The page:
But there was no need to seek. Her vigorous presence caught and held the eye, though all those in the room, save one, were strongly individual, and even he, Sir Edwin, was far from insignificant, if only because of his contrast to the others. Mary had expected to see an old woman but, at sixty-eight, Adeline Whiteoak might have passed for fifty had it not been for her clothes, which were of a massive cut, and the fact that she wore a lace cap with ribbons on her head. The cap was wired to give it body. It also added to her look of imperiousness. There was little of grey in her hair which still retained a hint of russet. Her handsomely-cut aquiline features, her expressive brown eyes, her fine teeth, brought an admiring shine into Mary’s own eyes. Above all, she was smiling and Mary smiled in return.

“How do you do, Miss Wakefield.” She held out her hand and Mary’s hand was enfolded in it. Renny still gripped the fingers of the other.

“Come,” he persisted, “come and see my train.”

It seemed to Mary that at least a dozen voices ordered him to be quiet.

“I hope you are getting on well,” said Mrs. Whiteoak. “I hope you are able to put some knowledge into the children’s heads.”

“I’m trying hard.” Mary’s voice was scarcely audible.

“I think I must be getting deaf.” Mrs. Whiteoak cupped her ear in her palm. “I can’t hear you.”

“I’m getting on nicely, thank you.” Now her voice came clearly and, she felt, a little too loud.

Meg spoke up. “We haven’t had lessons lately. It’s too hot.”

Her grandmother’s bright glance discovered her. “There are other things besides lessons,” she said.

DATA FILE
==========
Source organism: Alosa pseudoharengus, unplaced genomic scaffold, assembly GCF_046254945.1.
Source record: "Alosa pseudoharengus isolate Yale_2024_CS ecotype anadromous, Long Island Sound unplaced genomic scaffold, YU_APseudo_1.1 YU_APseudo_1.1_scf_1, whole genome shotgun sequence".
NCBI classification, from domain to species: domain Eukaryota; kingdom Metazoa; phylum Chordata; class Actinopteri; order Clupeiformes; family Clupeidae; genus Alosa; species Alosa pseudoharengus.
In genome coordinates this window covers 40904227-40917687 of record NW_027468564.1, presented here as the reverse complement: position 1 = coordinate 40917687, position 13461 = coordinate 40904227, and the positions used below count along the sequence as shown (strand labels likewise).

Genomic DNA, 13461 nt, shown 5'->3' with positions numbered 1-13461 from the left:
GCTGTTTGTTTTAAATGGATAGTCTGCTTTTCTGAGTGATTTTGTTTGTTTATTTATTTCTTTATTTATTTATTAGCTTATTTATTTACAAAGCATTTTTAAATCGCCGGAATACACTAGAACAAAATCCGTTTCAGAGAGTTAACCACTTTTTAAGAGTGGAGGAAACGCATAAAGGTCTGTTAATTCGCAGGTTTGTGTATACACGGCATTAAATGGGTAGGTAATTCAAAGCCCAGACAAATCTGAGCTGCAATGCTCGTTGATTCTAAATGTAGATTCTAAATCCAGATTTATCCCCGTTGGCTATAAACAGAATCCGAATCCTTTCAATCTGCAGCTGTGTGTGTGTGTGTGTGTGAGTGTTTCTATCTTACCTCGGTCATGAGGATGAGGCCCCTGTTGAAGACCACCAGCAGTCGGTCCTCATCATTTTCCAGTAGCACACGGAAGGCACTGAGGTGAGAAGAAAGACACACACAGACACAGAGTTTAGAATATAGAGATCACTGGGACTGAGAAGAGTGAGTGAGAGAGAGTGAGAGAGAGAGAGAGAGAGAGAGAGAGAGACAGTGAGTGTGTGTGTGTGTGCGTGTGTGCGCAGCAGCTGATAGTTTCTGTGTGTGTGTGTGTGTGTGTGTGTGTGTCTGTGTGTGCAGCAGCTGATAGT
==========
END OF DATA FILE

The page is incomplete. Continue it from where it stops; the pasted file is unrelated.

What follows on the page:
“What other things?” asked Renny.

“Behaving yourself. Does Miss Wakefield make you behave?”

He gave a peal of laughter.

“Is there a party or something?” demanded Mrs. Whiteoak, looking Mary over.

Her dress! She should not have put on that gay dress! She felt ready to sink through the floor.

Ernest Whiteoak now came forward. His expression was faintly apologetic, though whether to his mother or to her, Mary could not guess. But he shook hands kindly.

“It seems quite a long while,” he said, “since I interviewed you, on behalf of my mother.”

“And saw Miss Wakefield through your mother’s eyes, I’ll be bound,” added Mrs. Whiteoak. She turned to Mary. “How old are you, my dear?”


“H’m. That quite tallies with my son’s description of you. He said you were—youngish, that your hair had not gone grey and that you had your own teeth. Well—so have I and I’m sixty-eight.”

Mary was too confused to be certain whom Mrs. Whiteoak was making fun of. She stood looking down at the older woman fascinated.

Renny had run off and joined Meg with their toys in the sitting-room.

“Now I had better introduce you all round,” said Mrs. Whiteoak, “Nicholas, Augusta, Edwin—Miss Wakefield. Miss Wakefield—Mr. Whiteoak, Sir Edwin and Lady Buckley.”

The tall dark gentleman with the moustache who was standing by a window talking to Philip, smiled pleasantly and bowed. Sir Edwin and Lady Buckley inclined their heads without smiling.

“Where are the children?” demanded Mrs. Whiteoak.